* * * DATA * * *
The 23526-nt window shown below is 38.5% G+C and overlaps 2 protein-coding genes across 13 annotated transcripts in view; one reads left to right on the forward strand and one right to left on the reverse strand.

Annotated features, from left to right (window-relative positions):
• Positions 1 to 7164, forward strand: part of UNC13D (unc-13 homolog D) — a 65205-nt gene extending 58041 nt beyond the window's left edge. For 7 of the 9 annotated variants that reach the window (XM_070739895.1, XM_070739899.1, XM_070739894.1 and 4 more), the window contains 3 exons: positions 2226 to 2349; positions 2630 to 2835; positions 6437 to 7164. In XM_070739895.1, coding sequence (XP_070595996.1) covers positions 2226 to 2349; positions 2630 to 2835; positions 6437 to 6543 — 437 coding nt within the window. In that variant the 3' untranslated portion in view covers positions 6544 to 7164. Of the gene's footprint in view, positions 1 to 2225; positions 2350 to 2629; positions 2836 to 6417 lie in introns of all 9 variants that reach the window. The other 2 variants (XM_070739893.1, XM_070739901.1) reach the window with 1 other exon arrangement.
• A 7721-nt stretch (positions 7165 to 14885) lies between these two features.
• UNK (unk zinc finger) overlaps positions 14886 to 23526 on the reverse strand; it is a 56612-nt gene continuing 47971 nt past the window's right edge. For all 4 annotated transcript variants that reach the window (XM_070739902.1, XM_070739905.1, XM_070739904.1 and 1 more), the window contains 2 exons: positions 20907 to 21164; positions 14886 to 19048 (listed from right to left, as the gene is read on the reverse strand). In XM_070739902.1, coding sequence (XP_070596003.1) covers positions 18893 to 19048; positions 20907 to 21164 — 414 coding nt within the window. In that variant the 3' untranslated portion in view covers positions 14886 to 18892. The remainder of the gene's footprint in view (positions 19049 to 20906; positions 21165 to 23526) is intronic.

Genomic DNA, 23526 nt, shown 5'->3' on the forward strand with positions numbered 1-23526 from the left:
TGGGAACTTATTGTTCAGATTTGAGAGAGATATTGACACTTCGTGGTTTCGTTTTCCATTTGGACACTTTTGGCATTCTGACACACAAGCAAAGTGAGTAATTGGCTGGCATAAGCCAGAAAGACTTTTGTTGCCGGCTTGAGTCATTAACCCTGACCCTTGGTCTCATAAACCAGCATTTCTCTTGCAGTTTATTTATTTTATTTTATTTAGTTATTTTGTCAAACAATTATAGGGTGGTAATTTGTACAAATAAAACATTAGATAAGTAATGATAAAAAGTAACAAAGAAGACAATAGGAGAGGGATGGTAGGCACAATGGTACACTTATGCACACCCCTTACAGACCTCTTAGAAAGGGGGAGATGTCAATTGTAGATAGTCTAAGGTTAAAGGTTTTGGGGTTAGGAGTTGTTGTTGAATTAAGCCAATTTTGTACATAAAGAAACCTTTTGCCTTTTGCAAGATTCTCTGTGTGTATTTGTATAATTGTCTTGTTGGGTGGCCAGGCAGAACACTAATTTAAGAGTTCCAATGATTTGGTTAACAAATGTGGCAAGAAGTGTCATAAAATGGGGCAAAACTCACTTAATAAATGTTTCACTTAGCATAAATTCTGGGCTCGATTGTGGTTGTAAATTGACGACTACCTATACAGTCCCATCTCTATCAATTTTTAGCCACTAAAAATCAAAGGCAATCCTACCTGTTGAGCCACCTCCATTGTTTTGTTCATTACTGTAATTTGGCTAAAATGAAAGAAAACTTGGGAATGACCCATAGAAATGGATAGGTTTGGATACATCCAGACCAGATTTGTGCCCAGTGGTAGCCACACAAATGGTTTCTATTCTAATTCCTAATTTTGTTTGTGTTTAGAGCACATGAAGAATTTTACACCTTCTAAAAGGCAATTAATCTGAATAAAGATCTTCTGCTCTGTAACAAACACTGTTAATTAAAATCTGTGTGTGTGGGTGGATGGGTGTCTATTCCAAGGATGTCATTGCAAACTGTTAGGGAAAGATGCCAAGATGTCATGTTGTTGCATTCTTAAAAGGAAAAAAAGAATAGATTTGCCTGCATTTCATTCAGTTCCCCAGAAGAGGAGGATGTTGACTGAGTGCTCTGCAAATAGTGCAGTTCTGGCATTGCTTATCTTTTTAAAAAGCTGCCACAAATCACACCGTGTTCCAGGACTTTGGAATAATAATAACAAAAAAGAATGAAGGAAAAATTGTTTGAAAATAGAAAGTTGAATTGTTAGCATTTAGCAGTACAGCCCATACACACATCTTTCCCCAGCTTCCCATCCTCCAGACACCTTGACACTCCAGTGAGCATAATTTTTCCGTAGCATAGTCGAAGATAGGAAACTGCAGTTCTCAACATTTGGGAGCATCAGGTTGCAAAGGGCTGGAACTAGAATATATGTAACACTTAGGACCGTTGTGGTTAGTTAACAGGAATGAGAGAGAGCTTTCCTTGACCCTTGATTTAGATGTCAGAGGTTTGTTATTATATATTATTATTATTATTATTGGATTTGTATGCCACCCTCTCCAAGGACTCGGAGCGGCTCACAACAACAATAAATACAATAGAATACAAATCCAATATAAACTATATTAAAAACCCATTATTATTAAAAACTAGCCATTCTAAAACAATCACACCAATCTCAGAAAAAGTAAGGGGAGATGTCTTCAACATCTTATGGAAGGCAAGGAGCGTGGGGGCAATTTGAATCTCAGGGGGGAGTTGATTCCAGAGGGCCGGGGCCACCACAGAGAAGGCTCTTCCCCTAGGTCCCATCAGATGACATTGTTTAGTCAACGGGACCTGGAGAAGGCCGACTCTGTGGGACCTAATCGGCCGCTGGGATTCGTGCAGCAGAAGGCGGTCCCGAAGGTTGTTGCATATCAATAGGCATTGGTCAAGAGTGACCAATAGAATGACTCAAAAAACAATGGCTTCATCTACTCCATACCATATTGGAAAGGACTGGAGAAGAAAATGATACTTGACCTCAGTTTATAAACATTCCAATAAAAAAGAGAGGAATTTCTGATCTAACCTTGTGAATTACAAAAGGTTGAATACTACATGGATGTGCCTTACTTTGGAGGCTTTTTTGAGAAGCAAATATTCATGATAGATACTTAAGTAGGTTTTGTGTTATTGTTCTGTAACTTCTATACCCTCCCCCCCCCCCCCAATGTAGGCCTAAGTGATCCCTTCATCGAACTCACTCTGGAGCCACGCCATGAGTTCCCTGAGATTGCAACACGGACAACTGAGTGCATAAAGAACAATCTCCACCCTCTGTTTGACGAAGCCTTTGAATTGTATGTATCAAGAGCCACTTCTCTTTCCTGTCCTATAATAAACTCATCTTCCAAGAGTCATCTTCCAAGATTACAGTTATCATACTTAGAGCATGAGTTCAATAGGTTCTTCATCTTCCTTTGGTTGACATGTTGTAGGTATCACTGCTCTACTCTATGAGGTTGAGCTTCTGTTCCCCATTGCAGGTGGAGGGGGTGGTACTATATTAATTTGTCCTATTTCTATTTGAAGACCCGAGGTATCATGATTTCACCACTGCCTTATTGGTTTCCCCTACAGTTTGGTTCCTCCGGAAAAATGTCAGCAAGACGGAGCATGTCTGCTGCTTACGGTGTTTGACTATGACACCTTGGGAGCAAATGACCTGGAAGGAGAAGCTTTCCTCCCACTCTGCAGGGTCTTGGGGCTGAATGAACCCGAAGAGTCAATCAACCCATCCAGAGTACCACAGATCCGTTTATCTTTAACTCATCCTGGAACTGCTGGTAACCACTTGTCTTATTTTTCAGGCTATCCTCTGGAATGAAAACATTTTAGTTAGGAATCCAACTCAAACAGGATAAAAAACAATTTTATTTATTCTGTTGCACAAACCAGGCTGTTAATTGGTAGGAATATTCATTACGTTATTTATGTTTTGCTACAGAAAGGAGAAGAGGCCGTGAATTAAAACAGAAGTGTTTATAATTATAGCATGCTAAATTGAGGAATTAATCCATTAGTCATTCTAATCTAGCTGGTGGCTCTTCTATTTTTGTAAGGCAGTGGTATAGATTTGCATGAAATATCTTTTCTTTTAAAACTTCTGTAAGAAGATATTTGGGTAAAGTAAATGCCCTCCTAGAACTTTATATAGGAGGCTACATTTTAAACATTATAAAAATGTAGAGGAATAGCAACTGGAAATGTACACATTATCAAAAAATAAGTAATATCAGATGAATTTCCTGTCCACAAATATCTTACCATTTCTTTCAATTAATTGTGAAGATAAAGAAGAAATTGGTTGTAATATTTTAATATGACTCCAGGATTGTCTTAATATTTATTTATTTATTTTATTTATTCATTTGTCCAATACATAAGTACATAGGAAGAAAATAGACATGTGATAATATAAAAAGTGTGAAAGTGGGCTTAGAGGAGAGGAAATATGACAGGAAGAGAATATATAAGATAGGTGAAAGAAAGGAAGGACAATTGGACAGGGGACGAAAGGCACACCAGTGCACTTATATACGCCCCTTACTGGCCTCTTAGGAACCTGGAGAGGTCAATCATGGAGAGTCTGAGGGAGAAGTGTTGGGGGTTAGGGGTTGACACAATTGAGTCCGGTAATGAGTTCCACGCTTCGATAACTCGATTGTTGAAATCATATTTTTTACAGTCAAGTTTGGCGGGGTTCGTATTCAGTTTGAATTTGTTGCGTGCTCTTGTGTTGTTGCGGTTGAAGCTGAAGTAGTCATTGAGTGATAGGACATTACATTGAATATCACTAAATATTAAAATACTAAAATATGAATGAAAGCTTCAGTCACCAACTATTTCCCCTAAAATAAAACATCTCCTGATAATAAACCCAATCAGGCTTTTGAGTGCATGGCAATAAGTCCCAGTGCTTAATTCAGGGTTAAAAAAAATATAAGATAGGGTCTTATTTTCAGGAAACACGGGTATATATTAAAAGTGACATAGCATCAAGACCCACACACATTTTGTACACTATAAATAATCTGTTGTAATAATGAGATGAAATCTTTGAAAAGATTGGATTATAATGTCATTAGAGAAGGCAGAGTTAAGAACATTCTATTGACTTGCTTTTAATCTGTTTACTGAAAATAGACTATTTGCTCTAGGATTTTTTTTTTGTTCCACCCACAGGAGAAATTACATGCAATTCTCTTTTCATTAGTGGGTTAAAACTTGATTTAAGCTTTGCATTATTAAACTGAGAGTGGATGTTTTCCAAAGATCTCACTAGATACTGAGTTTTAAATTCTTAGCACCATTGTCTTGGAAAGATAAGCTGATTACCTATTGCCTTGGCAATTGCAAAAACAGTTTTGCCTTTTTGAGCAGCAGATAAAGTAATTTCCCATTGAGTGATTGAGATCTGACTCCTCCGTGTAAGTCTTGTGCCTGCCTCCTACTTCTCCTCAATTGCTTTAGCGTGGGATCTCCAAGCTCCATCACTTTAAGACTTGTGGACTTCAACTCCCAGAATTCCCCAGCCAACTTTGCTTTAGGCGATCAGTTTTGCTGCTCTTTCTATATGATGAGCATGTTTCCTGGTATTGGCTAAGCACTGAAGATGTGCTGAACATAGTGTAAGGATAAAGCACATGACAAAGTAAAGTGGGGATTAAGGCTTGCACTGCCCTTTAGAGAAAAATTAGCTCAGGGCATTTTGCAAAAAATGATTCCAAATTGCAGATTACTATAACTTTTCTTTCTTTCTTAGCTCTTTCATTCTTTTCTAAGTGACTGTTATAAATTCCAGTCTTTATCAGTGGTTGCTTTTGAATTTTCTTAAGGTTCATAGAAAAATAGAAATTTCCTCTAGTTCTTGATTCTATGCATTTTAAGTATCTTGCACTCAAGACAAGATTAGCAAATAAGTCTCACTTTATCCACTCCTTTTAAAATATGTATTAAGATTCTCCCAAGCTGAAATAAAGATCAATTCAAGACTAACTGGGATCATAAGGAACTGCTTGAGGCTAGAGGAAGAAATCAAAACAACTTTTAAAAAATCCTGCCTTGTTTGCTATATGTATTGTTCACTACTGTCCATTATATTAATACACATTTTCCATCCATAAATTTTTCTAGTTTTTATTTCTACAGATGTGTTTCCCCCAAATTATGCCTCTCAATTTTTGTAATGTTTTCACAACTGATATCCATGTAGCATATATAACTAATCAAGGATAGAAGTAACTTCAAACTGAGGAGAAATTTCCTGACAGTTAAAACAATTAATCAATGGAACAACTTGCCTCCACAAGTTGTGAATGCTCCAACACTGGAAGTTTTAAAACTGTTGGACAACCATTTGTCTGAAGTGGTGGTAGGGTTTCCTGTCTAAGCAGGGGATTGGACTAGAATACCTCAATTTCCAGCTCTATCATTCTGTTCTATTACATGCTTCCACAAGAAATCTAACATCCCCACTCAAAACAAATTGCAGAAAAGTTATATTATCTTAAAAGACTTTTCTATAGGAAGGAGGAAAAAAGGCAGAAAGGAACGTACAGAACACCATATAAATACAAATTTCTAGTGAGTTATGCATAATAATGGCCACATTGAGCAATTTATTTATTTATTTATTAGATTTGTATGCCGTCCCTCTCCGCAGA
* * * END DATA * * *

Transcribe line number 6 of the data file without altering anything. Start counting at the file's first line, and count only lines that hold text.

Genomic DNA, 23526 nt, shown 5'->3' on the forward strand with positions numbered 1-23526 from the left: